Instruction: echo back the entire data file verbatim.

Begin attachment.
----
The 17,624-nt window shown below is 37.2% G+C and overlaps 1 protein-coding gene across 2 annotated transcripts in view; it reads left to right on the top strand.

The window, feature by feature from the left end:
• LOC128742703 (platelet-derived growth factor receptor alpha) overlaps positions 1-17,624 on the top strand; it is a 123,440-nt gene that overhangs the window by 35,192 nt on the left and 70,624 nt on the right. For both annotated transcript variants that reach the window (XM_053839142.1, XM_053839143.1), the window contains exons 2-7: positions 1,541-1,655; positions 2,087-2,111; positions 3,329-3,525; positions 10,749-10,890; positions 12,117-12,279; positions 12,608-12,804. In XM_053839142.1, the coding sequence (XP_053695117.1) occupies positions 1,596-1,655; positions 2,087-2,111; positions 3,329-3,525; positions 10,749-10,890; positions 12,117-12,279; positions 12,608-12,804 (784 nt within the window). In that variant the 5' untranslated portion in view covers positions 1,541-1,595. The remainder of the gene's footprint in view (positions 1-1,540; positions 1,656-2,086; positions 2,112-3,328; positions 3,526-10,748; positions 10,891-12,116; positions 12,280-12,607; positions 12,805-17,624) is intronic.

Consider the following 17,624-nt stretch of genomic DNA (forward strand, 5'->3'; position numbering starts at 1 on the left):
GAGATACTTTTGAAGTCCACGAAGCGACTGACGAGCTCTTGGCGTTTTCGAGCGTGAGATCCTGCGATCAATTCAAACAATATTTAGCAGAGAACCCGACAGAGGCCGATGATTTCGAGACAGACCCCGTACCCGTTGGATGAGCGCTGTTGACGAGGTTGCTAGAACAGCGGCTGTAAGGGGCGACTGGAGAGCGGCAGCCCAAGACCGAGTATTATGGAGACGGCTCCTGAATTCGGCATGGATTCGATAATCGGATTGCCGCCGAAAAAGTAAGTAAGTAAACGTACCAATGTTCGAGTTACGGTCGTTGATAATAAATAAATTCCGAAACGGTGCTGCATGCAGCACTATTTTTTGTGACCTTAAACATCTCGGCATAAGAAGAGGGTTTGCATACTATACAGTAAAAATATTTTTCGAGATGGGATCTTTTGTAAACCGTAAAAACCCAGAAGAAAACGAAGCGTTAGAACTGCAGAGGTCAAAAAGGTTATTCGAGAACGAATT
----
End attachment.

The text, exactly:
The 17,624-nt window shown below is 37.2% G+C and overlaps 1 protein-coding gene across 2 annotated transcripts in view; it reads left to right on the top strand.

The window, feature by feature from the left end:
• LOC128742703 (platelet-derived growth factor receptor alpha) overlaps positions 1-17,624 on the top strand; it is a 123,440-nt gene that overhangs the window by 35,192 nt on the left and 70,624 nt on the right. For both annotated transcript variants that reach the window (XM_053839142.1, XM_053839143.1), the window contains exons 2-7: positions 1,541-1,655; positions 2,087-2,111; positions 3,329-3,525; positions 10,749-10,890; positions 12,117-12,279; positions 12,608-12,804. In XM_053839142.1, the coding sequence (XP_053695117.1) occupies positions 1,596-1,655; positions 2,087-2,111; positions 3,329-3,525; positions 10,749-10,890; positions 12,117-12,279; positions 12,608-12,804 (784 nt within the window). In that variant the 5' untranslated portion in view covers positions 1,541-1,595. The remainder of the gene's footprint in view (positions 1-1,540; positions 1,656-2,086; positions 2,112-3,328; positions 3,526-10,748; positions 10,891-12,116; positions 12,280-12,607; positions 12,805-17,624) is intronic.

Consider the following 17,624-nt stretch of genomic DNA (forward strand, 5'->3'; position numbering starts at 1 on the left):
GAGATACTTTTGAAGTCCACGAAGCGACTGACGAGCTCTTGGCGTTTTCGAGCGTGAGATCCTGCGATCAATTCAAACAATATTTAGCAGAGAACCCGACAGAGGCCGATGATTTCGAGACAGACCCCGTACCCGTTGGATGAGCGCTGTTGACGAGGTTGCTAGAACAGCGGCTGTAAGGGGCGACTGGAGAGCGGCAGCCCAAGACCGAGTATTATGGAGACGGCTCCTGAATTCGGCATGGATTCGATAATCGGATTGCCGCCGAAAAAGTAAGTAAGTAAACGTACCAATGTTCGAGTTACGGTCGTTGATAATAAATAAATTCCGAAACGGTGCTGCATGCAGCACTATTTTTTGTGACCTTAAACATCTCGGCATAAGAAGAGGGTTTGCATACTATACAGTAAAAATATTTTTCGAGATGGGATCTTTTGTAAACCGTAAAAACCCAGAAGAAAACGAAGCGTTAGAACTGCAGAGGTCAAAAAGGTTATTCGAGAACGAATT